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Arbor Low Stone Circle
Arbor Low is one of the most important prehistoric sites in Derbyshire. Surrounded by unspoiled countryside with fantastic views over classic Derbyshire scenery, it is not hard to image that one is thousands of miles away from the hubbub of modern life.
The site is similar in some ways to Stonehenge and Avebury in Wiltshire, and is easily as important and unique, it is probably for this reason that it has sometimes been referred to as the 'Stonehenge of the Peak District'.
The site consists of a high circular bank, enclosing a partially silted ditch, which in turn encloses a flat plateau. Within this flattened area is a recumbent stone circle of white weathered limestone blocks, resembling the fallen corroded teeth of an ancient titan. In the centre of the circle is a group of four stones, which may be the remains of a cove. This unique arrangement has led some people to describe the circle as resembling a clock face, especially when seen from above. It is not known whether the stones were ever in an upright position, and archaeological evidence has been inconclusive (no socket holes have ever been discovered).
There are two gaps within the outer bank, one in the Northwest, and one in the Southeast, which may have served as entrances and exits; perhaps as part of a ceremonial approach and departure of the site. There is also an earthwork leading from the site near the Southeast entrance, the purpose of which is unknown.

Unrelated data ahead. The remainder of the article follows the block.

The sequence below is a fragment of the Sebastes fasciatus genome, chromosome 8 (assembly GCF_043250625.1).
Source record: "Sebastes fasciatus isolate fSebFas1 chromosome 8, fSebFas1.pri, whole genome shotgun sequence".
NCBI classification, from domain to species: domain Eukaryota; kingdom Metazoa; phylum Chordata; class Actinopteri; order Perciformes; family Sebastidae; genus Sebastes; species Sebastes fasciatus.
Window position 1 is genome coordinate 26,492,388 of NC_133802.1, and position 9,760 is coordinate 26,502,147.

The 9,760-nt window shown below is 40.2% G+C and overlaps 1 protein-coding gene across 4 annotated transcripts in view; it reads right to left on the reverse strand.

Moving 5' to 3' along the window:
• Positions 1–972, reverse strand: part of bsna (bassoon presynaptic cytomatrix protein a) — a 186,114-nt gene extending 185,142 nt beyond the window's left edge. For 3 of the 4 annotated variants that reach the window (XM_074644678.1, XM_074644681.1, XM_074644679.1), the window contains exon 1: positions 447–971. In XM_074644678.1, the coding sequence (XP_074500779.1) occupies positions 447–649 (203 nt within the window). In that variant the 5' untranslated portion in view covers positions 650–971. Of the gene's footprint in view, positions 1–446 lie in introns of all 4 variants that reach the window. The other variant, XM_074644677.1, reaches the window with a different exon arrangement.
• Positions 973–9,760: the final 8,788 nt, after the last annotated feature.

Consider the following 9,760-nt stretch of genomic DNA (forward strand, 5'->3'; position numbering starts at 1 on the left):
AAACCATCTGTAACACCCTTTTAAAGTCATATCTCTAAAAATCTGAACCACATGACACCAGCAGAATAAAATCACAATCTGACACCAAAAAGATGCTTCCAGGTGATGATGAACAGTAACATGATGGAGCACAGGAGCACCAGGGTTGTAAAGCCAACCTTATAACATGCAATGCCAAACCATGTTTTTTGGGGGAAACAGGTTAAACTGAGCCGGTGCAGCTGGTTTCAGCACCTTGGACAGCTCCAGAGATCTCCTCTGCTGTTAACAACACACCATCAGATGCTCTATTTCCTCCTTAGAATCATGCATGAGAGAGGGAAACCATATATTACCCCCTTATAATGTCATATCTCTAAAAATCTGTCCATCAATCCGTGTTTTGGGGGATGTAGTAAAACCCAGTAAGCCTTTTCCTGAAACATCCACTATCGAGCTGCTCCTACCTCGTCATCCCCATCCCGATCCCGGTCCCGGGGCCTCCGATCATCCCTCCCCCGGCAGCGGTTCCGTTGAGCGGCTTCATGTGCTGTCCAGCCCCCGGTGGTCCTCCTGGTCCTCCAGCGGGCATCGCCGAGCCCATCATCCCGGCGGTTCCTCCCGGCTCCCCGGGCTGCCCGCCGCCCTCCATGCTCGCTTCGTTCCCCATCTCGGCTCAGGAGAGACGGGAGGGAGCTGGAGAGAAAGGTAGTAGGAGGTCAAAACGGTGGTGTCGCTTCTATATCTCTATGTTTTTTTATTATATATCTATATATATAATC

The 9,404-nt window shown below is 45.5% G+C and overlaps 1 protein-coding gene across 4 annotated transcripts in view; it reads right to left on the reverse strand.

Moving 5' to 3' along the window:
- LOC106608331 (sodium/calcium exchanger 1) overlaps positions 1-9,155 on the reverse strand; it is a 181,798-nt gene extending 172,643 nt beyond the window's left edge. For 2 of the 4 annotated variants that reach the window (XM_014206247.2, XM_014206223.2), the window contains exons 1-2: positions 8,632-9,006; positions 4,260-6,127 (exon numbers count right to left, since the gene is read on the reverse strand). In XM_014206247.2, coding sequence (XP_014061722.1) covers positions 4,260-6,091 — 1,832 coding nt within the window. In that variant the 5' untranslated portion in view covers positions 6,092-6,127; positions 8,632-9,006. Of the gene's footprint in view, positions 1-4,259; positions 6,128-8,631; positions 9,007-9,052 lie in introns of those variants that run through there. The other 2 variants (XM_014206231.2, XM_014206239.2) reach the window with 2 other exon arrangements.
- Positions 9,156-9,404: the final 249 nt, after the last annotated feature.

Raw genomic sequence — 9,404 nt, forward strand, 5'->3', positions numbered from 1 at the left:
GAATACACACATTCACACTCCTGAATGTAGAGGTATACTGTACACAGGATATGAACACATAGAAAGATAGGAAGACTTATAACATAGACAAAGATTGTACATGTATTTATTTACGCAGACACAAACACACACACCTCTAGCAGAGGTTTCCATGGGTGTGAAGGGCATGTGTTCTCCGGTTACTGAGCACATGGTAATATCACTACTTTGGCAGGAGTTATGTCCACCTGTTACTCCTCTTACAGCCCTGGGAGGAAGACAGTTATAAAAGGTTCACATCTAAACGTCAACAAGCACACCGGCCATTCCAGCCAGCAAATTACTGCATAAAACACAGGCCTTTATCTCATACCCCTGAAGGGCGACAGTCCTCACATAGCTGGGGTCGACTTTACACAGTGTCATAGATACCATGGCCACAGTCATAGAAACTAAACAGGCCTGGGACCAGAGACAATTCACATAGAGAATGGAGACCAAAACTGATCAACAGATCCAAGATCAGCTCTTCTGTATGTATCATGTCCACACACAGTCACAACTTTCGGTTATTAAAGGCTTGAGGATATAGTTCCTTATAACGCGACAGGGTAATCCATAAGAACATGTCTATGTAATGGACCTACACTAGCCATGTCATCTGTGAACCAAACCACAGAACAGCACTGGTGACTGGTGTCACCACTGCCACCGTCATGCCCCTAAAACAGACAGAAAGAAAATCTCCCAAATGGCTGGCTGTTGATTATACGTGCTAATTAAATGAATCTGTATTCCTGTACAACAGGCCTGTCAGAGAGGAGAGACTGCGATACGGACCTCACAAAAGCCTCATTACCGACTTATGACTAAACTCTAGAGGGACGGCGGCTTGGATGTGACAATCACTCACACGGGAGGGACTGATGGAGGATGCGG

Arbor Low dates to the Neolithic / Early Bronze Age period, and the surrounding landscape is littered with barrows from the Late Bronze Age, constructed around a thousand years after the henge was completed. One of these barrows was incorporated into the henge bank, and the largest barrow known as Gib Hill, is only a short walk away towards the South.
The site was excavated from 1901 - 1902 when a human burial was discovered close to the stones that are thought to form a cove, but there were no other major discoveries. There were earlier excavations at the site; in 1845 Thomas Bateman excavated the tumulus attached to the bank, and three years later he led an excavation at Gib Hill.
Nearby Gib Hill is worth mentioning as a site in itself, and takes its name from its use as a hanging hill for a local murderer. The mound is one of the most impressive late Bronze Age barrows in the vicinity, standing at around 16 feet in height even after early destructive excavation. These excavations revealed a stone cist, which contained a small clay urn and burned human bones.
On a more mystical theme the site is said to have a plethora of ley lines running through it, but the landscape of the surrounding area is very dense in archaeological sites, which means many alignments are likely to be pure chance.
The circle is in a field off a farm track about five miles South West of Bakewell. The farmer who owns right of way to the stone circle may charge a small access fee.